Shrink Slessor Square!

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Glenway, the final act: What did we learn?

To the Seniors’ Centre in Davis Drive for the much anticipated autopsy on Glenway. The Town spent $588,291 half-heartedly backing the Glenway residents and “defending” the Official Plan but lost, getting a stinging smack on the face from the OMB.

I enter a huge room and see seven or eight round tables with probably the same number of people seated at each. The Mayor and councillors are near me as I walk in and, at the far end, I see the Town’s top staff. I see Bob Shelton, the Chief Administrative Officer; Town Solicitor, Esther Armchuck; Infrastructure supremo, Peter Noehammer and Rick Nethery, the Director of Planning, whose face glows tomato red but will soon darken to beetroot. Marion Plaunt, who handled the Secondary Plan file and did the heavy lifting while Nethery looked on, is noticeable by her absence. She has left Newmarket for another job in Markham.

The brass necked developer is also at the far end, present in strength next to the Town's top staff table. I spot Marianneville’s matriarch, Vice President of Planning Operations, and eminence grise, Joanne Barnett. Sitting next to her is Groundswell’s Brad Rogers with the ever-ready flashing white smile. He is the developer’s eyes and ears. And it is impossible to miss the developer’s calculating lawyer, Ira Kagan. He is dressed for a poolside bar and looks as if he has been out in the sun for a bit too long.

The Glenway Preservation Association people are scattered about in the middle.  The former Chair of the GPA and Ward 7 councillor, Christina “Bulldozer” Bisanz, is sitting with former Council hopeful John Heckbert and tireless tweeter, Lisa the Hoff.

Nest of Vipers
It is an embarrassment of riches. Where do I sit?

With slight apprehension I make for the nest of vipers – the developer’s table. Brian “I take no prisoners” Gard from the GPA asks to sit at the Town’s staff table but is told there is no room.

The professional facilitator, Glenn Pothier, should have asked every second person at each table to move to the table on the right, getting the participants all mixed up. Too many people are in their comfort zone.

Pothier does a good job in setting the scene, focusing on the issues we should be addressing and, generally, keeping things moving along nicely. We are asked to look at the three phases of Glenway: (1) the early days before the Mariannville application was submitted to the Town (2) the period after the developer had submitted the complete application to the Town and (3) the OMB Hearing and denouement. Then he wants us to focus on the future. What could or should have been done differently?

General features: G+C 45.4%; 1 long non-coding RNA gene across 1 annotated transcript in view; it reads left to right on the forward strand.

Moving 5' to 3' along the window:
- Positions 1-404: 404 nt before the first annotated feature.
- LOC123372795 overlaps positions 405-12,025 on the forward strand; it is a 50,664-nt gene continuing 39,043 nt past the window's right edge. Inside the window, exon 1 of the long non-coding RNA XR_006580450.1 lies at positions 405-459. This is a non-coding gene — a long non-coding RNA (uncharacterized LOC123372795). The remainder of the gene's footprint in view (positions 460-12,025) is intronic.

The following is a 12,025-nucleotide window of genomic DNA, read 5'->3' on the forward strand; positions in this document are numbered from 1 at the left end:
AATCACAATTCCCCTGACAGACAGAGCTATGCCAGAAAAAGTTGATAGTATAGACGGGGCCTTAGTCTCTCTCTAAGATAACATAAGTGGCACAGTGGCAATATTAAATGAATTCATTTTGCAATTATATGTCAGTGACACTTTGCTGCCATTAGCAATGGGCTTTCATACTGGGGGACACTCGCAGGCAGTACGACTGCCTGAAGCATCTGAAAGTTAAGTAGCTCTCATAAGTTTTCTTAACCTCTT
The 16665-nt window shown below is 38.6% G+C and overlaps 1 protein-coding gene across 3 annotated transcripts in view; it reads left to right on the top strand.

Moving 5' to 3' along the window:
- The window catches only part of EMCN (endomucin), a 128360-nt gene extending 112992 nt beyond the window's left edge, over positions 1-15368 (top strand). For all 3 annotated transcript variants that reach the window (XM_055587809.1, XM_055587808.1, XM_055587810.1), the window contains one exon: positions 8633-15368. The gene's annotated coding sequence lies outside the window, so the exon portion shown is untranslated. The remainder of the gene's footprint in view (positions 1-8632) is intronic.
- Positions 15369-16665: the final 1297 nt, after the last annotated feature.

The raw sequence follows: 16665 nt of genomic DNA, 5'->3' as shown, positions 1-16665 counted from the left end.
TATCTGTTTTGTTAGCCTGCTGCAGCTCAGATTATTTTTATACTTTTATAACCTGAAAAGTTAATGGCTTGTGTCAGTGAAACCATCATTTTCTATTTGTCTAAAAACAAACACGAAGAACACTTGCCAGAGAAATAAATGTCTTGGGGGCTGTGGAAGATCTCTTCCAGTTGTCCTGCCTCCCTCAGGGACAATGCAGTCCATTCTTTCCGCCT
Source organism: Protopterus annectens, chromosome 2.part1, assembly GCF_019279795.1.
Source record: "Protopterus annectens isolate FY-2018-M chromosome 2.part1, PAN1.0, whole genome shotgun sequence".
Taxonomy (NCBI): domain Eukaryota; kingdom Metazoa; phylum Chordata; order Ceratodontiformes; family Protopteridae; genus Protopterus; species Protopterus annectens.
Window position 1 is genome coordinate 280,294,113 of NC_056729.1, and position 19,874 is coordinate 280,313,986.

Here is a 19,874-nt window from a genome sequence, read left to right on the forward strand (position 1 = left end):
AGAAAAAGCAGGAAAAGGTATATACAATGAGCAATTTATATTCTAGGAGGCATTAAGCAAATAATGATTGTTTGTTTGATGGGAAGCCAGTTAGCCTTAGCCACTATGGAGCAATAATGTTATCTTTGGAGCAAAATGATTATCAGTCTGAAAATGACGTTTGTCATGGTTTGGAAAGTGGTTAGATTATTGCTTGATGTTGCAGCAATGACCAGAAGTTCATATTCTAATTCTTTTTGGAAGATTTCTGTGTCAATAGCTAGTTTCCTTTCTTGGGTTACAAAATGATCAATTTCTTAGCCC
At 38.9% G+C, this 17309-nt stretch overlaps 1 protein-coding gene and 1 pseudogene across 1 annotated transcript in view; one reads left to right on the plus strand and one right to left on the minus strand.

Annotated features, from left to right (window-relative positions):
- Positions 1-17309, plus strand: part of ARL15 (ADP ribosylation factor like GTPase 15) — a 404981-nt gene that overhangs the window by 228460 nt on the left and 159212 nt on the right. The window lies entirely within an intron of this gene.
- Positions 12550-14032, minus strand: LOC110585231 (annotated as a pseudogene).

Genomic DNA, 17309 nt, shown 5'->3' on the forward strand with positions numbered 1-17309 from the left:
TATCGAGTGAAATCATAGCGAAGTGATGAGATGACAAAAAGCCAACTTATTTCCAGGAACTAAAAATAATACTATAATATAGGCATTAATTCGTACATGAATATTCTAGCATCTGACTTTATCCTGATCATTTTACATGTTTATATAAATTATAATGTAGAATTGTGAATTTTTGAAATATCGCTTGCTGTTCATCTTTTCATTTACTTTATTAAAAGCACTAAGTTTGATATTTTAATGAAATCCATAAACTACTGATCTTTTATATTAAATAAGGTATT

Despite my best efforts, there will neither be streaming nor video record. Pothier will pull everything together and submit a report to the Town. (At the end of the evening I suggest to him that he recommend it be debated at full Council and not just filed away and forgotten.)

The atmosphere is anticipatory in a gentle kind of way. At the table with my new Marianneville friends, I am on my best behaviour. It is jolly enough if slightly strained. Beside me sits Jim, a Glenway resident, my comforting link to the real world.

How much money are you going to make out of Glenway?

At the developer’s table we make some progress and I learn things.

I ask them how much they are going to make out of Glenway given they bought the land for $10 million – small change in the developers' world. I know I have no hope of getting a straight answer but we have been urged by Glenn to say what we think. I am testing the waters.

Kagan tells me profit is a good thing. Money makes the world go round.

Glenway is a prosperous neighbourhood. Middle class and affluent. They put up a terrific fight but still lost. Imagine other neighbourhoods without the strength in depth of Glenway. They would be steamrollered by developers.

I say the planning system is totally broken and needs fixing.

That's why we need some kind of independent planning advisory group funded, perhaps, by York Region with planners, lawyers and other experts, some working pro bono, to help communities face down rapacious developers like Marianneville. Kagan dismisses this. Politicians are concerned about keeping taxes down not putting them up for something like this.

I remind Kagan that he acted for the developers of Slessor Square. And years after the decision it is still a patch of bare earth. Yes, he says. But it’s got a fence round it.

Ruth Victor: the name on everyone’s lips

We spend a lot of time talking about Ruth Victor – the outside consultant brought in by the Town who decided development of the golf course was appropriate.